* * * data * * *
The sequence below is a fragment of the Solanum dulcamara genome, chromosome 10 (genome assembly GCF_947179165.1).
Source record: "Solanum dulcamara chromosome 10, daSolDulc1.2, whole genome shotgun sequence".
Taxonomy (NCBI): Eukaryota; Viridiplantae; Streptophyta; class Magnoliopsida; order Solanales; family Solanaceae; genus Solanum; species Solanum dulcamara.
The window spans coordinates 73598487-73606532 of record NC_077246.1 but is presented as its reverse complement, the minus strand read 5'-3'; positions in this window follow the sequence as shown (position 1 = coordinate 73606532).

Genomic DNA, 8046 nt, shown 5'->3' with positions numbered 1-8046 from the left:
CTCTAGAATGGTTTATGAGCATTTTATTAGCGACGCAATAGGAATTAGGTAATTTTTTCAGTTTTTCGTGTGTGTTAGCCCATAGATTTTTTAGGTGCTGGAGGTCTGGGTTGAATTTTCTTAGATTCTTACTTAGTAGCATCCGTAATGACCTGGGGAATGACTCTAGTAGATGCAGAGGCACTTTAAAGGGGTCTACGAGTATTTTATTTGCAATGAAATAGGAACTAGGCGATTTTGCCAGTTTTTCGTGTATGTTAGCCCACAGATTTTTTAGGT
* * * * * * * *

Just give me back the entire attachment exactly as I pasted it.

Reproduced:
The sequence below is a fragment of the Solanum dulcamara genome, chromosome 10 (genome assembly GCF_947179165.1).
Source record: "Solanum dulcamara chromosome 10, daSolDulc1.2, whole genome shotgun sequence".
Taxonomy (NCBI): Eukaryota; Viridiplantae; Streptophyta; class Magnoliopsida; order Solanales; family Solanaceae; genus Solanum; species Solanum dulcamara.
The window spans coordinates 73598487-73606532 of record NC_077246.1 but is presented as its reverse complement, the minus strand read 5'-3'; positions in this window follow the sequence as shown (position 1 = coordinate 73606532).

Genomic DNA, 8046 nt, shown 5'->3' with positions numbered 1-8046 from the left:
CTCTAGAATGGTTTATGAGCATTTTATTAGCGACGCAATAGGAATTAGGTAATTTTTTCAGTTTTTCGTGTGTGTTAGCCCATAGATTTTTTAGGTGCTGGAGGTCTGGGTTGAATTTTCTTAGATTCTTACTTAGTAGCATCCGTAATGACCTGGGGAATGACTCTAGTAGATGCAGAGGCACTTTAAAGGGGTCTACGAGTATTTTATTTGCAATGAAATAGGAACTAGGCGATTTTGCCAGTTTTTCGTGTATGTTAGCCCACAGATTTTTTAGGT